She also points to the recent announcement of new tolls coming to Hampton Roads on virtually every road in or out of the geographically isolated region. “The Ring Of Fire with the tolls is huge,” she says, referring to locals’ nickname for the proposed ring of tolls encircling the area. “For families on fixed incomes, you’re talking about a crisis that will add $1,000 to a family budget just to get to work.”

Still, she hopes that by working with the folks in Occupy and partnering with other organizations interesting in social and economic justice in the area, she can get more people educated and activated, which she sees as the only antidote to the control of monied interests in the state and beyond. “The more information, the more informed a populace, as Jefferson would say, the more they can be trusted in a democracy,” she said.


« Last Edit: March 08, 2012, 03:07:09 PM by Surly1 »
“The old world is dying, and the New World struggles to be born: now is the time of monsters.”

Offline Surly1

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Official OWS Thread
« Reply #13 on: March 12, 2012, 03:57:33 AM »
The writer is a frequent contributor to Washington's Blog, a lively antidote to the Newspeak generated by corporate media. He is rather more optimistic about Occupy's chances of having a long term impact on American life, but then there aren't a lot of haqppy endings embedded in either full Doom, or Doom Lite.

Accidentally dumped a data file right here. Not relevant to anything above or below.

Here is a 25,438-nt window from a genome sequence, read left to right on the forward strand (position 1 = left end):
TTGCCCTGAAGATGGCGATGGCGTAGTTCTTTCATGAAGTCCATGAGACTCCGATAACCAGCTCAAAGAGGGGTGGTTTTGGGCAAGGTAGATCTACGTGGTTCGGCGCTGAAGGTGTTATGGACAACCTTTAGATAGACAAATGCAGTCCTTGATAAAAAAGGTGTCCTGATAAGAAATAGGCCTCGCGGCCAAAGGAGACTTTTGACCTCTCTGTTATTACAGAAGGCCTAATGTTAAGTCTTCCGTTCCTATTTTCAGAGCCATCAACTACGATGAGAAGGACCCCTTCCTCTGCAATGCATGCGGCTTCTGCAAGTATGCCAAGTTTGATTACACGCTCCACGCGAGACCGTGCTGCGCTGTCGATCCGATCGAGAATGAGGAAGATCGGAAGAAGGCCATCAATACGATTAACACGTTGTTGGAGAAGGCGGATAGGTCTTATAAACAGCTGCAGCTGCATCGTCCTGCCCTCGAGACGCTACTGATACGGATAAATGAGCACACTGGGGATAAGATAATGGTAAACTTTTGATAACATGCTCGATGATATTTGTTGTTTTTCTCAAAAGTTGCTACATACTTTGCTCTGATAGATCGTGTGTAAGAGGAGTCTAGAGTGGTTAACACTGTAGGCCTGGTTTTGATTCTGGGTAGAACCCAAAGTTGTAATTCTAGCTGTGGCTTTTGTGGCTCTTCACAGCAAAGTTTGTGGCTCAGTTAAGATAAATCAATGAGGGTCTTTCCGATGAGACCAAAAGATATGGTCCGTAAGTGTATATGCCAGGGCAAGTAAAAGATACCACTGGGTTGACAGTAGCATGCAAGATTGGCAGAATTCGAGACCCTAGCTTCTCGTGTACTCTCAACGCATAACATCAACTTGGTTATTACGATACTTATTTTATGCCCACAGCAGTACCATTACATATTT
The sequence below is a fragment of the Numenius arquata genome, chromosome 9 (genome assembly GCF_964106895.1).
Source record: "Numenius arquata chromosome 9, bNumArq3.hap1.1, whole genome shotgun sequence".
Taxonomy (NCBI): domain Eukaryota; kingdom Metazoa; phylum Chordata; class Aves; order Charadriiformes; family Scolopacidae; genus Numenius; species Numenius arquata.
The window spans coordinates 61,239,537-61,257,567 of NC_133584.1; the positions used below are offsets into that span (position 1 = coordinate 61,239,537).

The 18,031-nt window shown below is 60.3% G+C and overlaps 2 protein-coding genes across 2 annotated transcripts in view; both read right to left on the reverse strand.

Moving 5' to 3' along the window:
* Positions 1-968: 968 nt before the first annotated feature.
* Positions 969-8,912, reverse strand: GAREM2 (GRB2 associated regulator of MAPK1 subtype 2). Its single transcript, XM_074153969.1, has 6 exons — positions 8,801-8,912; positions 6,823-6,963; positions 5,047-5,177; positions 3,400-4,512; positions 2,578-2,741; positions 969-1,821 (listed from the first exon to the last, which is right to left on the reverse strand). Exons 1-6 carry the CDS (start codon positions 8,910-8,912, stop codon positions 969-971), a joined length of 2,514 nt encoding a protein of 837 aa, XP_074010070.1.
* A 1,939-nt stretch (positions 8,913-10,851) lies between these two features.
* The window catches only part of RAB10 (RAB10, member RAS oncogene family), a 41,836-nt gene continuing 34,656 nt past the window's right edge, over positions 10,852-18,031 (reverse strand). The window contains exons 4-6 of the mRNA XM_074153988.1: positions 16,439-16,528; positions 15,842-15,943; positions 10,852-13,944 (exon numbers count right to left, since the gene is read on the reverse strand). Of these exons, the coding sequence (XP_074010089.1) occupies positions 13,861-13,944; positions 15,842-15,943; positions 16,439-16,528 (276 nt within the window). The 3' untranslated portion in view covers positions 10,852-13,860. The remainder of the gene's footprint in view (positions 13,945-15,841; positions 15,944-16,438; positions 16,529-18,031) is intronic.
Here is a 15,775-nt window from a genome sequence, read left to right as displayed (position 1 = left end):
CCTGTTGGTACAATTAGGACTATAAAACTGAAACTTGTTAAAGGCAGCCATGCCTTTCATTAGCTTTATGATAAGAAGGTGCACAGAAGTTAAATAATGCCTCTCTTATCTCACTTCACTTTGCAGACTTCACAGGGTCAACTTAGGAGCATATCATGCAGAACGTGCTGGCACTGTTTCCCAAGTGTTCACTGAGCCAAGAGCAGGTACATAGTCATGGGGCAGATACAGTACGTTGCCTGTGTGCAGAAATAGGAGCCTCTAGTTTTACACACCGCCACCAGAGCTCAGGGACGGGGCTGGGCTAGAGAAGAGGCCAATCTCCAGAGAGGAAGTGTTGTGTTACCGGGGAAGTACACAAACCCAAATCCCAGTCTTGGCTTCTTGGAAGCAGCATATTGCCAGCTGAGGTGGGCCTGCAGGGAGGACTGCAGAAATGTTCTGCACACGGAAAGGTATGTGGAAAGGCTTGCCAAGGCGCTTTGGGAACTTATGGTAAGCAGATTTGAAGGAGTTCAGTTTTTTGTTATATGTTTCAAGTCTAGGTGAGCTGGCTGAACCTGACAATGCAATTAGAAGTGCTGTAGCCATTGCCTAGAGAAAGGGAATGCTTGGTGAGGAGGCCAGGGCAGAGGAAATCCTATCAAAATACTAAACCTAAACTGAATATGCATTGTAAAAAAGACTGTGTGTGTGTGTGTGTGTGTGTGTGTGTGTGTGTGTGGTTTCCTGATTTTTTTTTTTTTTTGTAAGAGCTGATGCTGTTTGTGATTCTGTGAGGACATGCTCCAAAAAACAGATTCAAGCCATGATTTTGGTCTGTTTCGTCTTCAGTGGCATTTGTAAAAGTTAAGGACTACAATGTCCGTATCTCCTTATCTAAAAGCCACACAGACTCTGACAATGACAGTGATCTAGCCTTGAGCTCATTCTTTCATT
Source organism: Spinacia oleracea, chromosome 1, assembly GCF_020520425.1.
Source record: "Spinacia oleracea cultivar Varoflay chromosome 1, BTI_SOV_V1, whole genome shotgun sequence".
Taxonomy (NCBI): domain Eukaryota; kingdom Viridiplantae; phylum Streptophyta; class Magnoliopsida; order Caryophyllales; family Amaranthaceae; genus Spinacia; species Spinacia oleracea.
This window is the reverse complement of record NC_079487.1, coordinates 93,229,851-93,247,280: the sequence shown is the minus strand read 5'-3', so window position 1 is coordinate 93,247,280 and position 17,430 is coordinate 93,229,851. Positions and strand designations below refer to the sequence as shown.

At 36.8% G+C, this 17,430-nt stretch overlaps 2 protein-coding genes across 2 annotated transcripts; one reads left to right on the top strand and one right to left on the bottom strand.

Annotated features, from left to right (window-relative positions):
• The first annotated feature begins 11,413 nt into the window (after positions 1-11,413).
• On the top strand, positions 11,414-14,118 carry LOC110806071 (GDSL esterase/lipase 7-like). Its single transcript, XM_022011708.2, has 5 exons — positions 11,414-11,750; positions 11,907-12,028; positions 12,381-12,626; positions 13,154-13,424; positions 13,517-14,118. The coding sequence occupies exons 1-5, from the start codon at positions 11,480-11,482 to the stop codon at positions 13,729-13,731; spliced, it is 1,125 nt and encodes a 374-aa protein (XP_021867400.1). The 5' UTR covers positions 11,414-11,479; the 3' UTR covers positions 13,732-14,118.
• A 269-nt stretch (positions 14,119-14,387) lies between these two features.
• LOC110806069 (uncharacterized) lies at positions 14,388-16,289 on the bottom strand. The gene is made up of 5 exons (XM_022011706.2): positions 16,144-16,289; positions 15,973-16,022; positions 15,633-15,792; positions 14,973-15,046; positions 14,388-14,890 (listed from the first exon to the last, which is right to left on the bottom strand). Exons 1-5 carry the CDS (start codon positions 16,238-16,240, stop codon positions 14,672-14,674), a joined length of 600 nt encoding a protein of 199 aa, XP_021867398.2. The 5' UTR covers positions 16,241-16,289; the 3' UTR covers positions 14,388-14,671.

S.

Why Occupy? A government/economics teacher explains

http://www.examiner.com/nonpartisan-in-national/why-occupy-a-government-economics-teacher-explains

“Constitutional governments and aristocracies are commonly overthrown owing to some deviation from justice…the rich, if the constitution gives them power, are apt to be insolent and avaricious… In all well-attempered governments there is nothing which should be more jealously maintained than the spirit of obedience to law, more especially in small matters; for transgression creeps in unperceived and at last ruins the state, just as the constant recurrence of small expenses in time eats up a fortune.” – Aristotle, Politics, Book V. 350 B.C.E.